Blog Posts Tagged "sediments"

What's at the Bottom of the Ocean?

Sediment!  What's it made of?

Drilling soft sediments = Hard work at the Core Lab

As we prepare to leave Site U1385 (SHACK-04) behind the scientists and the technical staff have been working hard to process all the cores that have been collected here. At this site were drilled four holes to a total depth of ~150 m, which was the depth objective of the site.

Excitement in the Magnetic Field

Meet the expedition's palaeomagnetists, Millie and Daniel. They're looking pretty positive, but they have had a VERY slow expedition so far. That all ends today.

Even Empty Cores Have Silver Linings

We've finished drilling at site U1459A, and it was certainly a challenge. It didn't have the chunky fragments like U1458 (the first drill site), instead the sediment switches unpredictably between rock-hard carbonate layers, and soft sediment, making consistent coring incredibly difficult. But we're learning from our struggles!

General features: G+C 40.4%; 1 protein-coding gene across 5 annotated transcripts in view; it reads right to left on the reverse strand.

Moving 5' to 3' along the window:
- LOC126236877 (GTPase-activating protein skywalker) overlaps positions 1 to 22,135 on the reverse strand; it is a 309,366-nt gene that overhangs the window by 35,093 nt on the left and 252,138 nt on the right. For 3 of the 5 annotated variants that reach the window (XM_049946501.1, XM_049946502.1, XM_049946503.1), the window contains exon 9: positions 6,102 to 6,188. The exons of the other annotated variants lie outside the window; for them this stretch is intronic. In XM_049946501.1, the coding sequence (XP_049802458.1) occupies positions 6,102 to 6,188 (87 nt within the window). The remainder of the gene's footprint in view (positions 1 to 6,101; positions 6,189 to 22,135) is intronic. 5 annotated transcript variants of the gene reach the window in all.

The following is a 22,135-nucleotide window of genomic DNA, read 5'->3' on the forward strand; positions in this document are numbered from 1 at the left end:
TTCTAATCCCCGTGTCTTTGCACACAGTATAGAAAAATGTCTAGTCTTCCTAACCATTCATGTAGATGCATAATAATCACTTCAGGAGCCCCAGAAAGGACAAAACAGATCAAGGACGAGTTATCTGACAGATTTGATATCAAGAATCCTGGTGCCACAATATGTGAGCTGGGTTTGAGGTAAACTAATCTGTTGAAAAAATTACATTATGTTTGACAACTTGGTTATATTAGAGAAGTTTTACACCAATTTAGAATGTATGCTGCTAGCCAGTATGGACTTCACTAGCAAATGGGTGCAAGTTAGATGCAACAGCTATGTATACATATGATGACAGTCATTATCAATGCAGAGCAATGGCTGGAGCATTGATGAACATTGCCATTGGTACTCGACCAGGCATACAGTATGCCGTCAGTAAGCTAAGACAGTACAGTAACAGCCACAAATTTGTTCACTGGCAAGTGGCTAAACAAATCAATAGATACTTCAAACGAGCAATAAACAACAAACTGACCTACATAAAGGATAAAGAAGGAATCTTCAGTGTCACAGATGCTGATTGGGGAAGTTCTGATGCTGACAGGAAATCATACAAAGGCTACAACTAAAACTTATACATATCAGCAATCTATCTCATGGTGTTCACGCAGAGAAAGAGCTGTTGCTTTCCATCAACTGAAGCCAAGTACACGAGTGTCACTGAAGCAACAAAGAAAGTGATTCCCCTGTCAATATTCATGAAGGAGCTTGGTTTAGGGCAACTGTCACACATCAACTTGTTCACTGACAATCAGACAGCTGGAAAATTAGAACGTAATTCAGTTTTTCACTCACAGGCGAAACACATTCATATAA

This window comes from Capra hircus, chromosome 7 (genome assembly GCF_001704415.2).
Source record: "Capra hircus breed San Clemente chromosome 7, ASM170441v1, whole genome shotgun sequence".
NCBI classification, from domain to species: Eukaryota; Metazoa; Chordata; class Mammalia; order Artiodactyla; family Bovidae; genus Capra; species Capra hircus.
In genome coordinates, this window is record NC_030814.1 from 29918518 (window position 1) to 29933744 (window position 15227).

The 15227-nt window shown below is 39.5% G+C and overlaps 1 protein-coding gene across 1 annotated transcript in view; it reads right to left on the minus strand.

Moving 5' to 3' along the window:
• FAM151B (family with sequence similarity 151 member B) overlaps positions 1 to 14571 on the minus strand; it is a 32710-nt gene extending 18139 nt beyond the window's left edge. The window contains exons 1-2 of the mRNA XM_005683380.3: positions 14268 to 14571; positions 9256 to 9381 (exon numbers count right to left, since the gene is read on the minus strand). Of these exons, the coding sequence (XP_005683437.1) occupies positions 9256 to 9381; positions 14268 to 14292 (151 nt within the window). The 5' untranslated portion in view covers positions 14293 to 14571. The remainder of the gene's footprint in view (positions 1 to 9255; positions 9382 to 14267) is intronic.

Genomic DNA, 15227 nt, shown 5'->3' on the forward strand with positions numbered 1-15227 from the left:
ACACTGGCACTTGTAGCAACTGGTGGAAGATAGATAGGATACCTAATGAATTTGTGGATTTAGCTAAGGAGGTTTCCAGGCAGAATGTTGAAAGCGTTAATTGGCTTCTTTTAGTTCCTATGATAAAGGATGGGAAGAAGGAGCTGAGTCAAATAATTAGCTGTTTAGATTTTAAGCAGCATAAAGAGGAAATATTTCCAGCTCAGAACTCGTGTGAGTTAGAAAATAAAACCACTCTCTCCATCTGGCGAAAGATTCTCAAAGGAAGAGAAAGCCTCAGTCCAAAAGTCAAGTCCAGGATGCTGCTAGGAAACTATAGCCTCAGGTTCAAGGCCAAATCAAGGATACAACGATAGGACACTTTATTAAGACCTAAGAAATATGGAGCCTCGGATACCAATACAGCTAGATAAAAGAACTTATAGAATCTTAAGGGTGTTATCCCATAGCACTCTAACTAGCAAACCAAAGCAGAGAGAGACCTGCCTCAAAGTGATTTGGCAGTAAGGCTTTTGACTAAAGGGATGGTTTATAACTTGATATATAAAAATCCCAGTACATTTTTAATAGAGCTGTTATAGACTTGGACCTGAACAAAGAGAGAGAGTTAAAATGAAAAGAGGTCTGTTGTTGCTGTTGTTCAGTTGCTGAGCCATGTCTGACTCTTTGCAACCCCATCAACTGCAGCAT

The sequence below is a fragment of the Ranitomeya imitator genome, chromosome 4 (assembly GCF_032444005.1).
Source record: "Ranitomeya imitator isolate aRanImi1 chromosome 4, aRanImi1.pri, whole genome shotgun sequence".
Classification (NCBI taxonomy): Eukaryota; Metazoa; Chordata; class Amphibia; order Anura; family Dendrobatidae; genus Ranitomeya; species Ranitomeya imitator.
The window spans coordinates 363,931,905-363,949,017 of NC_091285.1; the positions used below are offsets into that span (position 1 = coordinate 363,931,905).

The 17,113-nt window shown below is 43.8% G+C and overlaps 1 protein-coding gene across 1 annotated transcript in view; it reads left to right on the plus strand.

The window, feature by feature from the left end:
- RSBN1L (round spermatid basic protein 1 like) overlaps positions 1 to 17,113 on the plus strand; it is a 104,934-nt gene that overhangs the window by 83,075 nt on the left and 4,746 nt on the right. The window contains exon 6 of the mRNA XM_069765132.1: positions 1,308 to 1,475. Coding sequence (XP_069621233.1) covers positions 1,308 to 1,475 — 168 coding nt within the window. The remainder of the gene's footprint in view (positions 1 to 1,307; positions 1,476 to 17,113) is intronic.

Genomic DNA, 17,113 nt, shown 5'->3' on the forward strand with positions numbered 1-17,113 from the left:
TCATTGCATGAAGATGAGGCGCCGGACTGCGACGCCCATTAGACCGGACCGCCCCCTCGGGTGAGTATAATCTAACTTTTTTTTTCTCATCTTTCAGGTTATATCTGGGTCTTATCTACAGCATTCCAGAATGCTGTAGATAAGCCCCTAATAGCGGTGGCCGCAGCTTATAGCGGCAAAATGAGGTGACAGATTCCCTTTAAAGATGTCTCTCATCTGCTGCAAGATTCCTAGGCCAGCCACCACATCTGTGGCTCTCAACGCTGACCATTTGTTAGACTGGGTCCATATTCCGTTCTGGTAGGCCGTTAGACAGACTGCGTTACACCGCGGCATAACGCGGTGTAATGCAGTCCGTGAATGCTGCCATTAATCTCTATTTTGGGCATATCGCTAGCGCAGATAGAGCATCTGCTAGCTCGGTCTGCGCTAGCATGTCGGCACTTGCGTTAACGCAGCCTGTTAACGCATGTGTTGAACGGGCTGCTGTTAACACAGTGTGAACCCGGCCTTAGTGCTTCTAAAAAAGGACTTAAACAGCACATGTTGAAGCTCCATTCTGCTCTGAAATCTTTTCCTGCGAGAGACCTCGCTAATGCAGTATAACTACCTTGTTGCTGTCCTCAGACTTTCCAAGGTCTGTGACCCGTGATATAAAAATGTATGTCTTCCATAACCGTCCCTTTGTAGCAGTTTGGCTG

From site U1459C we have a core that shouldn't be


Sometimes when we’re trying to get a core, we end up with  just an empty liner. We expect that to happen. What we don't expect is getting a core when we aren't even trying! This happened on Hole C, and left even our experienced geologists a bit baffled.

Exp359. 24th Oct. Why are they looking for fossils ?!

When they have a core of deep sea sediments , the scientists have to make an age determination.

How might they determine sample's age?

There are a lot of microfossils in oceanic sediments and they provide a basis for age determination. The paleontologists studying sedimentary sequences  have established first appearences and extinction of species through time.